The adjustments, which added 10.75 million bales to Chinese supplies, “might have been justified three years ago, but they make little sense to me when there is obviously large-scale restocking going on in China,” Egli said. “Instead of 18.2 million bales back on Aug. 1, China probably had no more than 12 million to 13 million bales. This is why the Chinese market has been behaving like it’s been running out of stocks. It literally is running out of stocks.”

Egli also believes global beginning stocks should probably have been a lot lower for 2009-10. “Instead of 47 million bales, we may actually have had no more than 40 million to 42 million bales to begin the season, which changes the stocks-to-use ratio dramatically from 39 percent to almost 35 percent. At the end of this season, we may end up with less than 40 million bales unless we see demand destruction over the coming months.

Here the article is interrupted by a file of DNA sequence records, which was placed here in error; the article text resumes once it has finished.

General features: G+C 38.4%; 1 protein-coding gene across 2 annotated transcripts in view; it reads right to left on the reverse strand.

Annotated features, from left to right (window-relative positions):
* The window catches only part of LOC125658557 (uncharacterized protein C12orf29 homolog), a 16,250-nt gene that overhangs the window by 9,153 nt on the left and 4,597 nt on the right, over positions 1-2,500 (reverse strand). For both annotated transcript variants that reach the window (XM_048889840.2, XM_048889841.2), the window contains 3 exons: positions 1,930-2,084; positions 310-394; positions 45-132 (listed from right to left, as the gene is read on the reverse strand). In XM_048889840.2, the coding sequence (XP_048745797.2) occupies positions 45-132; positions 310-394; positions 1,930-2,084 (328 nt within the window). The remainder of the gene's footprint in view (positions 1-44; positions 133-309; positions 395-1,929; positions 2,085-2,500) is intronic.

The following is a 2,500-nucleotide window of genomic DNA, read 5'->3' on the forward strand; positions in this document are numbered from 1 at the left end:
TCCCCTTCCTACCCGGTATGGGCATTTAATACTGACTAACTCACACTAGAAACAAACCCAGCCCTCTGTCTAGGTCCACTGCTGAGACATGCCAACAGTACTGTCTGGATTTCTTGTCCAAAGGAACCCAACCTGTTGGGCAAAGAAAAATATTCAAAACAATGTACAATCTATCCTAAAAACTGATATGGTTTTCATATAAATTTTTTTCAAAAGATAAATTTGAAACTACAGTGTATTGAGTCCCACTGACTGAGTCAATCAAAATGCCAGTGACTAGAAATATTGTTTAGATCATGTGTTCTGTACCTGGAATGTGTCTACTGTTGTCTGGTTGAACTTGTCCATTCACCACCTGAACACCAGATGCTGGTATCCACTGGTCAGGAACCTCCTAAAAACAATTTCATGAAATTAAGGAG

“As mills began to realize the stocks they needed to tide them over into new crop were limited, they started to mop up all available supplies they could find. Then we had the flood in Pakistan and the threat of an export ban in India which added more fuel to an already panicky market. As a result, we had cash prices explode by over 35 cents since the end of July.”

Egli said that Chinese cotton prices are already trading at $1.60.

According to Egli, high prices of 2010 are unlike the high prices of March 2008, “when a liquidity squeeze in the futures market pushed prices higher, while the cash market never followed through. This time, the cash is leading the way and the futures market has been playing catch up. It is an extremely bullish sign.”